Background: Graves’ ophthalmopathy (GO) is an autoimmune disease of the retro-ocular tissues. The pathognomonic manifestations progressively develop from the intense recruitment of circulatory and local-infiltrating orbital immune cells followed by orbital fibroblast activation. Immunomodulatory therapy or orbital radiotherapy (ORT) is generally indicated in active GO. We evaluated the efficacy of low-dose ORT for proptosis in patients with GO. Methods: This retrospective study included patients with moderate to severe GO and proptosis who received bilateral ORT (10 fractions of 1 Gy over 2–3 weeks). The correlation between the decline of proptosis and low-dose ORT was systematically analyzed. Results: Of the 23 patients analyzed, the overall regression and nonprogression rates of proptosis were respectively 30% and 90% at 6 months, 45% and 85% at 1 year, and 56% and 89% at 2 years after low-dose ORT. The patients with ≤6 months of GO symptoms, a smoking habit, a euthyroid state, and female sex experienced a more favorable treatment response. The presence of extraocular muscle enlargement on computed tomography within 6 months of GO presentation was associated with a superior response. No side effects were observed. Conclusions: ORT alone at 10 Gy in 10 fractions is safe and effective for proptosis in patients with GO. This low fractional dose (1 Gy per fraction) may have achieved not only fewer side effects but also possibly more immunomodulatory effects compared with the results of studies using a dose of 1.8–2.0 Gy per fraction. Low-dose ORT likely produces the best outcomes when administered within 6 months of proptosis presentation, thus necessitating early referral to an ophthalmologist and radiation oncologist.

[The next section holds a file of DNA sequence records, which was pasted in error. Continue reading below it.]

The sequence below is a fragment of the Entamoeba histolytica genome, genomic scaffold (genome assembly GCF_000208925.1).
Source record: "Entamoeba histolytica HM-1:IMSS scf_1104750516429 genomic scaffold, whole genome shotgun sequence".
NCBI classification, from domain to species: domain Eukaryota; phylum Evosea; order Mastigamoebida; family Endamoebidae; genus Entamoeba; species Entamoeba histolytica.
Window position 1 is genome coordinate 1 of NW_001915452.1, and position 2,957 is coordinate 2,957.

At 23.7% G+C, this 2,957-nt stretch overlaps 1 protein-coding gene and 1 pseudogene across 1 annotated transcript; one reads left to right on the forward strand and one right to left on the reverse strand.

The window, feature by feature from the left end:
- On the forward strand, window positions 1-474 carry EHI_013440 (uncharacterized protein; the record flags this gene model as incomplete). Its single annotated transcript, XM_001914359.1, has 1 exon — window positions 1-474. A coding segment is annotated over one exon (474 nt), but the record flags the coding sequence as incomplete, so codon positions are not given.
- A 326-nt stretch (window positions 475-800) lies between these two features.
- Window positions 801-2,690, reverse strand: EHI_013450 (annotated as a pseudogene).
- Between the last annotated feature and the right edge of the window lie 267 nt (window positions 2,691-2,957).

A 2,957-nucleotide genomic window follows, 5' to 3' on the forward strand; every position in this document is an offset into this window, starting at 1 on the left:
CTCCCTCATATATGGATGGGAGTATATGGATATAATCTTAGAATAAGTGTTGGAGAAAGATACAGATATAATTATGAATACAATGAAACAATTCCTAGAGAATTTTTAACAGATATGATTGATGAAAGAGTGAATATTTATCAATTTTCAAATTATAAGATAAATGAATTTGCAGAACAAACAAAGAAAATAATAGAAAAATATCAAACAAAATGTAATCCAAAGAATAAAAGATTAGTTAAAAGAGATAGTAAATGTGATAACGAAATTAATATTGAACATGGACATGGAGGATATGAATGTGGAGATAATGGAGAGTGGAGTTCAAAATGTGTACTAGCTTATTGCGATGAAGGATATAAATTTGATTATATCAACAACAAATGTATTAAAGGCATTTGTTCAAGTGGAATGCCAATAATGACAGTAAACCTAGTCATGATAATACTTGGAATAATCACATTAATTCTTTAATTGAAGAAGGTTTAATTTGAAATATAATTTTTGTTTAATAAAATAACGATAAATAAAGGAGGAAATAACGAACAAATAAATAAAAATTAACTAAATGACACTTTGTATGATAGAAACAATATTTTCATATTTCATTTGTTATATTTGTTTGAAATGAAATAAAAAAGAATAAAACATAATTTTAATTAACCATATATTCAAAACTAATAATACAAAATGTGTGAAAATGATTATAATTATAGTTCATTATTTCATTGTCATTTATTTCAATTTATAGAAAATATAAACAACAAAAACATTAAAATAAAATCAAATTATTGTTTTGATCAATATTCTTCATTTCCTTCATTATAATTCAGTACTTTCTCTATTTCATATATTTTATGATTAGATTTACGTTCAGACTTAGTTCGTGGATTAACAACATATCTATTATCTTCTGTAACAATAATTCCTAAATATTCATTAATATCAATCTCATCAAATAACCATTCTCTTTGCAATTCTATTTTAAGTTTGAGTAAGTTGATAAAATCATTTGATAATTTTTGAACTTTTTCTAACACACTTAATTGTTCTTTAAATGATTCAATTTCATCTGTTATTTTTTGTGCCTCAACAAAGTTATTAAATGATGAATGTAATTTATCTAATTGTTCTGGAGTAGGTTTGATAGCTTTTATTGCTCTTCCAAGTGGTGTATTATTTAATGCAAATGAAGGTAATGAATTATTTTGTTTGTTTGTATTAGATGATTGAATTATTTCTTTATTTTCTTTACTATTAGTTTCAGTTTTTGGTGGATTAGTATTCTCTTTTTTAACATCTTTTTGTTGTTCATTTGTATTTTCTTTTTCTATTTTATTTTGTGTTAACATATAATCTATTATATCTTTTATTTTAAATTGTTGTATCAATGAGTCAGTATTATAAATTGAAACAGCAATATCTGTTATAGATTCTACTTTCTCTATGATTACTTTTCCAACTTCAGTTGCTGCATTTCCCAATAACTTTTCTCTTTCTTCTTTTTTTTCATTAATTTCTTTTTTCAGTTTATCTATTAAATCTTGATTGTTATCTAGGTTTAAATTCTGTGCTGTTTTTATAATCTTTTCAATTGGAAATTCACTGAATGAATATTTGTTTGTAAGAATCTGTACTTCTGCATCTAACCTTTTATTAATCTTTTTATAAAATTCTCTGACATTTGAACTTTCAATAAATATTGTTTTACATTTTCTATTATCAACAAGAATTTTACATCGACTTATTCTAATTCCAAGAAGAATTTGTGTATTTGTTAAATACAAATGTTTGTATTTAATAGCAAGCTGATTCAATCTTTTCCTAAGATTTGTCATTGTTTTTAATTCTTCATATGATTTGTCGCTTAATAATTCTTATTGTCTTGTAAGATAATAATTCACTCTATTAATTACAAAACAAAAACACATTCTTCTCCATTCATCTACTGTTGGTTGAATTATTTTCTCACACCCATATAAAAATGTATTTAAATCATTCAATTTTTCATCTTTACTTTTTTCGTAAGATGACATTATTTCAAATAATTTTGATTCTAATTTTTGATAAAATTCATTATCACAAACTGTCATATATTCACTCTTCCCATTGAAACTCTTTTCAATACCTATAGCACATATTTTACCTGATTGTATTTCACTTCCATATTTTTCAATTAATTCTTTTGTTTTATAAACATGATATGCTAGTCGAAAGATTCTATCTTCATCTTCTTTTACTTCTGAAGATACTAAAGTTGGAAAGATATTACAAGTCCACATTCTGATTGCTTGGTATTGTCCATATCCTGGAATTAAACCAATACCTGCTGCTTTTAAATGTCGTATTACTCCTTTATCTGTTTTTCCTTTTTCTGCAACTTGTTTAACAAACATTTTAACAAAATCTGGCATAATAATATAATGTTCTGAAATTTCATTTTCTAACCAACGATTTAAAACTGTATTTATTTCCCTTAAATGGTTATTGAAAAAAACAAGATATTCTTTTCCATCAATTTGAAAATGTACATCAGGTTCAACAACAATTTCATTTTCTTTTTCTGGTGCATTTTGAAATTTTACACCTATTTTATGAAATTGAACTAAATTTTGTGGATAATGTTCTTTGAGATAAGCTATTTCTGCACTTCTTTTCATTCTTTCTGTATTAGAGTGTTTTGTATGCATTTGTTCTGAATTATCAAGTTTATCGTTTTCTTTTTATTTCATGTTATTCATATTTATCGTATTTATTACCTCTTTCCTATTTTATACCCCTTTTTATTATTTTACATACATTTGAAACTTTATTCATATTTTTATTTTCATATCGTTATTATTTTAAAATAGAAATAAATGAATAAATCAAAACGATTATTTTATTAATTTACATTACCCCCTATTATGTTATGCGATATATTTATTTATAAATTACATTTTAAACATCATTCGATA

|Journal||Therapeutic Radiology and Oncology|
|Publication status||Published - Sept 2021|
- Graves disease
- Graves ophthalmopathy
ASJC Scopus subject areas
- Radiology Nuclear Medicine and imaging
- Radiological and Ultrasound Technology